Revised Chief Coroner’s Guidance 17: Conclusions here  & Revised Law Sheet No. 1: Unlawful Killing: here

As the consequences of the Supreme Court's decision in Maughan v HM Senior Coroner Oxfordshire [1] were contemplated in the coronial world,  the Chief Coroner promulgated specific legal guidance on how to tackle the new civil standard of proof for unlawful killing (see Law Sheet 6). However that January 2021 guidance has now been formally withdrawn and replaced with revised versions of the pre-existing guidance on narrative and short-form conclusions and an updated law sheet specific to the unlawful killing conclusion.  

Amendments were needed as before Maughan was determined it was generally understood that the criminal standard of proof applied to conclusions of suicide and unlawful killing.  As the Supreme Court in Maughan has made clear,  there is now only one standard of proof in inquests – the balance of probabilities.

R (Morahan) v HM Coroner for West London [2021] EWHC 1603 (Admin) 11.6.21 here

Arguments about the application of Article 2 ECHR remain one of the most taxing legal issues in the coronial jurisdiction.  That the European Convention was never intended to be applied as fixed black letter law, but to be an instrument open to judicial interpretation as views evolve as to what ‘Human Rights’ actually entail for the society of the day, means that the types of cases that might engage the Art 2 investigative obligations in coroners’ courts will never be fixed.   It is, therefore, unsurprising that cases exploring the engagement of Art 2 obligations in inquests seem to make their way to the High Court every six months or so, as one coroner or another ‘takes one for the team’ to help us all understand the current position in law.

Morahan is now the latest “cut out and keep” judgment for anyone wishing to get up to speed on the current state of the law with regard to Art 2 and the scope of the positive operational and the enhanced investigative Art 2 duties. In Morahan the Divisional Court has very helpfully examined Art 2 in detail, providing a summary guide to the recent key cases on Art 2 in the context of the death of a voluntary psychiatric in-patient from an accidental overdose when on approved leave from hospital.

R (Wandsworth) v HM Senior Coroner for Inner West London [2021] EWHC 801 (Admin) (here)

Most coroners won’t see any need to take extra care round a swimming pool when a Nicholas Cage film is about to be released, even given the clear relationship between one of Hollywood’s most prolific star’s film appearances and the number of people who die by drowning (see here). Nevertheless, in this recent Judicial Review case, the High Court have felt the need to remind coroners of the important principle in coronial law (sadly without any reference to Mr Cage) that correlation is not proof of causation.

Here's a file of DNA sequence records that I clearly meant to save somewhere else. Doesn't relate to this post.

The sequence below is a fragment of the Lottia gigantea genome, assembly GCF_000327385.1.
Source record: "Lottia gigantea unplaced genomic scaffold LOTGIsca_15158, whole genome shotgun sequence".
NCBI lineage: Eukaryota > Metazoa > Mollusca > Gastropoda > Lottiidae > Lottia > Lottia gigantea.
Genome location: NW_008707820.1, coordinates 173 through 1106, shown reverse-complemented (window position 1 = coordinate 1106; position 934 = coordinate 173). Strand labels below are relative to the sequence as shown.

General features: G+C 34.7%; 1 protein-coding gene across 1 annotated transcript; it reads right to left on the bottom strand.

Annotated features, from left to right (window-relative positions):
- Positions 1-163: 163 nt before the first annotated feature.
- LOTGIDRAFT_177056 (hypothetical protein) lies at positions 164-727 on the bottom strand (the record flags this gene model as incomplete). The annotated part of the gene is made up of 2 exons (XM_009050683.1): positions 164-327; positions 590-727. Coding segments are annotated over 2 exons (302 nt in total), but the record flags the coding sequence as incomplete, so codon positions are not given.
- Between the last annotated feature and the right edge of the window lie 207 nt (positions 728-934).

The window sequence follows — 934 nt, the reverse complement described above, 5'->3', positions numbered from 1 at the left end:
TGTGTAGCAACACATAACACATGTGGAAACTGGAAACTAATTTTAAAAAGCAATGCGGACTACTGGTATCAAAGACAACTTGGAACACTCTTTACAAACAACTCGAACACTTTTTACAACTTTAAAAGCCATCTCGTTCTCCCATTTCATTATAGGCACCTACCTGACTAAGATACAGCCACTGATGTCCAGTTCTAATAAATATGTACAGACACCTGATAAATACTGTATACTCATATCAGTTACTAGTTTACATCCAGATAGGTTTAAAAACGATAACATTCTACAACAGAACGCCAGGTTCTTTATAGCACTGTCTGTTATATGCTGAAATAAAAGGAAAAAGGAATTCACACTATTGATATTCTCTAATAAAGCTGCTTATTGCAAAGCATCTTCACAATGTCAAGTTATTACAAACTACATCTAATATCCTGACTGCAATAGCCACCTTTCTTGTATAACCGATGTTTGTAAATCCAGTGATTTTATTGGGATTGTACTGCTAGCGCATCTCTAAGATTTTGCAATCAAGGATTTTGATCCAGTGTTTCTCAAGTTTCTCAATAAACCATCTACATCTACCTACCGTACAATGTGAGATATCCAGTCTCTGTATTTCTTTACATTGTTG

The fact someone lived in a place where asbestos was present was not sufficient to establish that their fatal mesothelioma was caused by inhaling fibres from that asbestos.   More is needed before a Coroner can be satisfied on the balance of probabilities, that a potential exposure to asbestos has more than minimally, negligibly or trivially contributed to a death.  That the deceased was possibly exposed to asbestos at a particular address, and that asbestos is very often the cause of the mesothelioma that killed them cannot justify an inquest conclusion that asbestos exposure caused the death.

Farrell v Senior Coroner North East Hampshire  [2021] EWHC 778 (Admin) 30.3.21 (judgment here)

In this strongly worded dismissal of a s.13 application the Divisional Court (including the new Chief Coroner) were perhaps signalling to Coroners that, whilst there may be an understandable wish to placate the bereaved,  detailed consideration should be given before lending one's support to an application for a fiat for a fresh inquest.  A fresh inquest cannot be justified simply to allay concerns of a member of the bereaved family, particularly where a reinvestigation would cause unwarranted distress to another.

When a family member raised suspicions of foul play – albeit with no real evidence in support - the Senior Coroner positively supported the application to the Attorney General for a fiat to apply to quash his documentary inquest into a mesothelioma death. [1]  That stance was likely to have been influential in the fiat being given.    

The Divisional Court have, however, now roundly dismissed the subsequent s.13 application on numerous grounds. Not only because of the lack of any evidence of the foul play being alleged, but importantly also noting that:

  • A fresh inquest would cause cost and delay to the coroner's service.
  • It would divert the health professionals involved away from their public service by requiring preparation for and attendance at a hearing.
  • The interests of justice do not require a family member be given a platform to air unjustified suspicions.